A financial consultant who stole Ј10m from the bank he worked for and from 84 private clients was yesterday jailed for 12 years, after a court heard that the money had been used to fund his obsession with gambling on horses.
Graham Price spent millions on buying information from tipsters and unsuccessfully betting via the internet. He also bought shares in 13 horses and used some of the stolen funds to pay off mortgages and buy expensive cars and luxury holidays. His scam unravelled when an auditor found a signed IOU for Ј7m to the Halifax in his safe.
Investigators found that Price, who worked as an agent for the Halifax, had been conning private clients for almost four years and the bank for 18 months.
About 50 of his victims, many of them elderly, packed into Swansea crown court to see him sentenced, but afterwards many expressed anger at the Halifax, claiming it ought to have spotted his con earlier.
Passing sentence on Price, 58, Judge John Diehl QC said Price's deception was "of the gravest order". He said investors had lost homes, retirement nest eggs and inheritances. Some had been forced to sell their homes, others to return to work having retired on the money they thought Price had made for them.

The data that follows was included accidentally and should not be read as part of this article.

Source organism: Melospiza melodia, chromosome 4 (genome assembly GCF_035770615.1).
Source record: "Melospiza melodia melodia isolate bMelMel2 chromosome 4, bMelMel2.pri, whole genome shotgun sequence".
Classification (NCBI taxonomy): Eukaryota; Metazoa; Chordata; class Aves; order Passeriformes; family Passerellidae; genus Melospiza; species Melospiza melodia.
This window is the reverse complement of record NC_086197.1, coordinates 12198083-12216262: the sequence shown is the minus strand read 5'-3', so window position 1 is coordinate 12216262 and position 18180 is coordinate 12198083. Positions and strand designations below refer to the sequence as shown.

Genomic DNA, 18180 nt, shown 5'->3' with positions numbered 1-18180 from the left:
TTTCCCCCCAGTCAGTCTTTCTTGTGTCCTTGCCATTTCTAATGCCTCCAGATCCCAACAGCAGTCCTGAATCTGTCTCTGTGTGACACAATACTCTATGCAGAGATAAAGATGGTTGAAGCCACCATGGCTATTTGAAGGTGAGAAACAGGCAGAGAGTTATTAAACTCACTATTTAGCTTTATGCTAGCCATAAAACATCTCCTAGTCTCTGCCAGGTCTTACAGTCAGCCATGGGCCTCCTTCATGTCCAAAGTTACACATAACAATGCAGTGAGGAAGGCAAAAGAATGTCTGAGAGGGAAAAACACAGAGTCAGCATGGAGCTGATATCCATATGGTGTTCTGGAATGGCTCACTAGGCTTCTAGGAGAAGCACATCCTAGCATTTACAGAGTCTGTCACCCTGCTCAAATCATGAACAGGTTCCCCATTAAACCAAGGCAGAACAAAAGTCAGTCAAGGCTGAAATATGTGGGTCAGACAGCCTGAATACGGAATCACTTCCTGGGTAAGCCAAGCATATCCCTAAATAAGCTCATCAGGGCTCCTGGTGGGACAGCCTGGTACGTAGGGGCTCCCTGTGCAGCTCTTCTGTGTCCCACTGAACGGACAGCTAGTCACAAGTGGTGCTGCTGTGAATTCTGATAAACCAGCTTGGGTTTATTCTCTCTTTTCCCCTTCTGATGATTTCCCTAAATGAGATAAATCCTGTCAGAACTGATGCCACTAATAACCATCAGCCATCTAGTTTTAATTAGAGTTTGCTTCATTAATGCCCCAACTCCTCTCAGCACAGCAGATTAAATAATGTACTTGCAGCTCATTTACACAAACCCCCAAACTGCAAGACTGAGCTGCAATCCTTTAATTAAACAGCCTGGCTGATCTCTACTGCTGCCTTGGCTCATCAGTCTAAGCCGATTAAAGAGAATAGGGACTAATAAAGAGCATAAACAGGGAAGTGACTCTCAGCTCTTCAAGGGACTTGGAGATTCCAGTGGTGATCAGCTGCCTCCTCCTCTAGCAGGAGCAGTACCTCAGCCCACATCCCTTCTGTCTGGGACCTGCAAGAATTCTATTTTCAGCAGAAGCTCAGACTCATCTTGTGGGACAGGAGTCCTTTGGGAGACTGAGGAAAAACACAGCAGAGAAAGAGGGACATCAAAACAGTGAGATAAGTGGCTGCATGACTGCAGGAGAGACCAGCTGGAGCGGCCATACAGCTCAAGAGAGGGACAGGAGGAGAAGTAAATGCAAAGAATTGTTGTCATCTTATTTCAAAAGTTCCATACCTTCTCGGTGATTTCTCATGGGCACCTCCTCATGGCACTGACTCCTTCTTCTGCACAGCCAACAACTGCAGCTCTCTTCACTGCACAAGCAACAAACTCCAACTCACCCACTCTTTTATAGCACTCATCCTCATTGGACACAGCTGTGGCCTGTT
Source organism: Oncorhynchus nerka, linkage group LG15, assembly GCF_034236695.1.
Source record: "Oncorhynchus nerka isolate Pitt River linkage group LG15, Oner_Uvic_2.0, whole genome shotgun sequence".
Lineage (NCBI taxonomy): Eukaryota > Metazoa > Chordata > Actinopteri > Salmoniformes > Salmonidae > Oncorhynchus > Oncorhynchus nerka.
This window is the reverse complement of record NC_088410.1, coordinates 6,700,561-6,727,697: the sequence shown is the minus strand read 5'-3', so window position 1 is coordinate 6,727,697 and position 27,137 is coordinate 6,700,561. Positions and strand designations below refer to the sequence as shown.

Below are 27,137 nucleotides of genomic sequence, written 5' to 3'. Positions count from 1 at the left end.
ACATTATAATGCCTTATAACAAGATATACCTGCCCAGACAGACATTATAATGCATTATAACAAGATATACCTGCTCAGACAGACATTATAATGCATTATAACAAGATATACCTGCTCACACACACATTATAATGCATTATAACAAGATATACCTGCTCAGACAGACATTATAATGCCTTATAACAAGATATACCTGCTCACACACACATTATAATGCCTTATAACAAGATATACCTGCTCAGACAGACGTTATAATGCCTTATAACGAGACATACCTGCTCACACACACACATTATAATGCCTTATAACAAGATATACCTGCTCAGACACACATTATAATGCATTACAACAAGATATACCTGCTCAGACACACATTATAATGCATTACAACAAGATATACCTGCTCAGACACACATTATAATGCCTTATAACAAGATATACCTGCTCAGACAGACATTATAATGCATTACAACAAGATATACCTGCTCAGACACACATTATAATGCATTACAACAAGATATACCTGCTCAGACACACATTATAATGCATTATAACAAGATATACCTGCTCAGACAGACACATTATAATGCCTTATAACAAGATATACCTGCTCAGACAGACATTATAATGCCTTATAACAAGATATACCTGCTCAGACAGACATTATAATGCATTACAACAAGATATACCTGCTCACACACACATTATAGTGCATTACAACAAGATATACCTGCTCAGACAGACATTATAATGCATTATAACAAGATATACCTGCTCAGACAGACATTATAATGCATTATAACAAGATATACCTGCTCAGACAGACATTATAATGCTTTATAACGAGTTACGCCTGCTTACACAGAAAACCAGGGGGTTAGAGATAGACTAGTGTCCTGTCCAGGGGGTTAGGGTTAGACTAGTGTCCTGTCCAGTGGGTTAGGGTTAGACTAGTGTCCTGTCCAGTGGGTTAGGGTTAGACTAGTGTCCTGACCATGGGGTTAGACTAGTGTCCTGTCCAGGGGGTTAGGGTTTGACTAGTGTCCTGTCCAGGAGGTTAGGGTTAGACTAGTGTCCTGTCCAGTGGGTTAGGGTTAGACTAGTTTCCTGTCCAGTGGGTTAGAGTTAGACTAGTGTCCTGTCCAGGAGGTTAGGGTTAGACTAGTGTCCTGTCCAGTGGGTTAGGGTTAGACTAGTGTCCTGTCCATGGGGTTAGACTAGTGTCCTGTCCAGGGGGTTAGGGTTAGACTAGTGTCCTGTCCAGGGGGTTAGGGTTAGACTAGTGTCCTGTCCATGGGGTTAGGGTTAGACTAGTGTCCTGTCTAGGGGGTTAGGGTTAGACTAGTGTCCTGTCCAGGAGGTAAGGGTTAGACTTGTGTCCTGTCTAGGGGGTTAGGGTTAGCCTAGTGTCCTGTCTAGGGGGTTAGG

Working from his office in the village of Gowerton, near Swansea, Price seemed the epitome of a respectable businessman. Eight years ago he began working as an agent for the Halifax, running counter services for the bank while working as a financial consultant on the side. He came to be known as "Mr Halifax" in the village and the office won the agency of the year award.
But last year an audit took place while Price was on holiday in New York. When the auditor looked in the safe she found a note on a slip which read "I Graham Price borrowed Ј7m from the Halifax" and was signed by him. Investigators found that the scam had begun in January 2001 when he started offering clients high returns for their money - up to 270% a year - by investing in property schemes.
Peter Douglas-Jones, defending, said Price always hoped his gambling would come good and he would be able to pay everyone back.
The Halifax insisted it was not responsible for customers conned by Price when he acted in his private capacity as a financial adviser.
Price admitted 43 counts of theft and deception and asked for 263 similar offences to be taken into account, The Guardian reports.
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